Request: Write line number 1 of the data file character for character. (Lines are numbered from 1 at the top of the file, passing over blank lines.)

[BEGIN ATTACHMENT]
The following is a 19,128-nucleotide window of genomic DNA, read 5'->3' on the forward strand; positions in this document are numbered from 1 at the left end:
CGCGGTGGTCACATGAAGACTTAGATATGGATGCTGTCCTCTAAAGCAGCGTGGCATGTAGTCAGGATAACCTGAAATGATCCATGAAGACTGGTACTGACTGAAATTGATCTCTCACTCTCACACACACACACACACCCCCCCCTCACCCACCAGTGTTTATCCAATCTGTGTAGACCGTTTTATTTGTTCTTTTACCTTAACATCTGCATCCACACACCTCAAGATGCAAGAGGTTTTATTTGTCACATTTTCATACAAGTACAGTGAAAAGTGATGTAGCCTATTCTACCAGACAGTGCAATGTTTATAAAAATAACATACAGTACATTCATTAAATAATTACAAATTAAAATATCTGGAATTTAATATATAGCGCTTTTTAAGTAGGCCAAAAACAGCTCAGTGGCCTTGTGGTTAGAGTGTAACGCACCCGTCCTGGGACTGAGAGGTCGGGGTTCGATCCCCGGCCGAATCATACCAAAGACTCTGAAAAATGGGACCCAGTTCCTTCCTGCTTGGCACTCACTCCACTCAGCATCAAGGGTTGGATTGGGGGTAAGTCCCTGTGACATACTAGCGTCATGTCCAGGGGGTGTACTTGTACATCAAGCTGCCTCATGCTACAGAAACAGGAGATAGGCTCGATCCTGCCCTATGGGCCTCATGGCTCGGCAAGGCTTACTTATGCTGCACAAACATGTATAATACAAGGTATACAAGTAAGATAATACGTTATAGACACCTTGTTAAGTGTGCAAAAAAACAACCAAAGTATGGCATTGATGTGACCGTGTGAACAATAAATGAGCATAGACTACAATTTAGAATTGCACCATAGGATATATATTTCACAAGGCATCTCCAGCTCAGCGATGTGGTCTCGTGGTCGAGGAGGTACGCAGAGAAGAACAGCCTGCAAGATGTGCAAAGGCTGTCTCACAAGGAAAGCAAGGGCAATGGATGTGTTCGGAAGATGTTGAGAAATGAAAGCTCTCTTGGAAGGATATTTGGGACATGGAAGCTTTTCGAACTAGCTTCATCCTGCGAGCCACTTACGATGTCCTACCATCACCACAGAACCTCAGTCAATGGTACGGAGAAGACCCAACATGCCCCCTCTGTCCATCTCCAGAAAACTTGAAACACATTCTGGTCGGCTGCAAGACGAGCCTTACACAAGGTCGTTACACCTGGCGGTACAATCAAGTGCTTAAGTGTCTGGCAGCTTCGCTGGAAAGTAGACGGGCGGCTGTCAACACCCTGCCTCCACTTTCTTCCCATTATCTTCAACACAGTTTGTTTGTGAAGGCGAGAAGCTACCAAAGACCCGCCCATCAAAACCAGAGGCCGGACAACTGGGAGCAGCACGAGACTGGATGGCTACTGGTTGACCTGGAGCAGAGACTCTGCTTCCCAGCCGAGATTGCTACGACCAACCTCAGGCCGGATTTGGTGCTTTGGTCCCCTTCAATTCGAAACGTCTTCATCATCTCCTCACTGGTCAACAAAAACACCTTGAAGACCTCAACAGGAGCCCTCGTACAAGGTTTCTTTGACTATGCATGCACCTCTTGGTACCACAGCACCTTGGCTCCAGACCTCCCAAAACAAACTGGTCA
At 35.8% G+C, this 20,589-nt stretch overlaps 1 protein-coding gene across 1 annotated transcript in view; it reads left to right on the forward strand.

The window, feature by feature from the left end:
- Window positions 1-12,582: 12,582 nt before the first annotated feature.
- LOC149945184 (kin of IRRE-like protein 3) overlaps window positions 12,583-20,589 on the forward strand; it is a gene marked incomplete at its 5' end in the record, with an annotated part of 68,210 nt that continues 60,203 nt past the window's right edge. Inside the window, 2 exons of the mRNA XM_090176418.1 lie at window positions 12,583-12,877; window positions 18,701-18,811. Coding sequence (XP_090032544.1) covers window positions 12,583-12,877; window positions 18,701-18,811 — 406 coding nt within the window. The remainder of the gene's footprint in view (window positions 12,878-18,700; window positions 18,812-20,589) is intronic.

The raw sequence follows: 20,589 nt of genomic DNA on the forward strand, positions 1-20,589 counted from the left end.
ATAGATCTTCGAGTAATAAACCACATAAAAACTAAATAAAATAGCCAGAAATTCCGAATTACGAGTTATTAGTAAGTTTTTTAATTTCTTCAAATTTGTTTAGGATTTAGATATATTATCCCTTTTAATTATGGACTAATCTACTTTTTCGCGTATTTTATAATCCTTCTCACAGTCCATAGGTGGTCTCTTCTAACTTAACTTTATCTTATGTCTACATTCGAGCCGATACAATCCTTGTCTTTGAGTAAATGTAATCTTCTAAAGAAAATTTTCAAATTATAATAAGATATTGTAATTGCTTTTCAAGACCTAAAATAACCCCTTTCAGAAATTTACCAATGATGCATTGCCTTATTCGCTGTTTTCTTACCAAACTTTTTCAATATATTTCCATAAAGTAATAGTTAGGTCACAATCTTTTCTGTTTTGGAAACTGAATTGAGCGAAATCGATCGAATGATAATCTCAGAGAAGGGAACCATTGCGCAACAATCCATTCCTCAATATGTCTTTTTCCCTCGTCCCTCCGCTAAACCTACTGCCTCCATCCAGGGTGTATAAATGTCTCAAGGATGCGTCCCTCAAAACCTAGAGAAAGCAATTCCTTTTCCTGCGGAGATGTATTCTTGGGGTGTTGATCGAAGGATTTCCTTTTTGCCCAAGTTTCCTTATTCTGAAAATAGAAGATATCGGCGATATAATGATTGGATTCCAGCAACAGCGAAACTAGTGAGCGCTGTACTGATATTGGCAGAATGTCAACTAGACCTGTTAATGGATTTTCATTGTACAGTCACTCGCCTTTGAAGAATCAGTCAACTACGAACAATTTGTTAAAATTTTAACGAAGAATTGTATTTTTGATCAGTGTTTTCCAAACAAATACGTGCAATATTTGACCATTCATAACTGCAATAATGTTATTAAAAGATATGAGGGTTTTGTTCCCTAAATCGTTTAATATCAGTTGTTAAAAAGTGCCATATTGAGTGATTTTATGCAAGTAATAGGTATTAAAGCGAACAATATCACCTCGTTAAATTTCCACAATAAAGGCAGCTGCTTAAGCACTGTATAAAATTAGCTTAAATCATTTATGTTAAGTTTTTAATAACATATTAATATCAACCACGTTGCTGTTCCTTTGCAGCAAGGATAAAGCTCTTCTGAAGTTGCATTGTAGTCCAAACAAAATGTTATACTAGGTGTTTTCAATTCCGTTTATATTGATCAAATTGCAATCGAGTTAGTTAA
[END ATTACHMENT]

The following is a 19,128-nucleotide window of genomic DNA, read 5'->3' on the forward strand; positions in this document are numbered from 1 at the left end: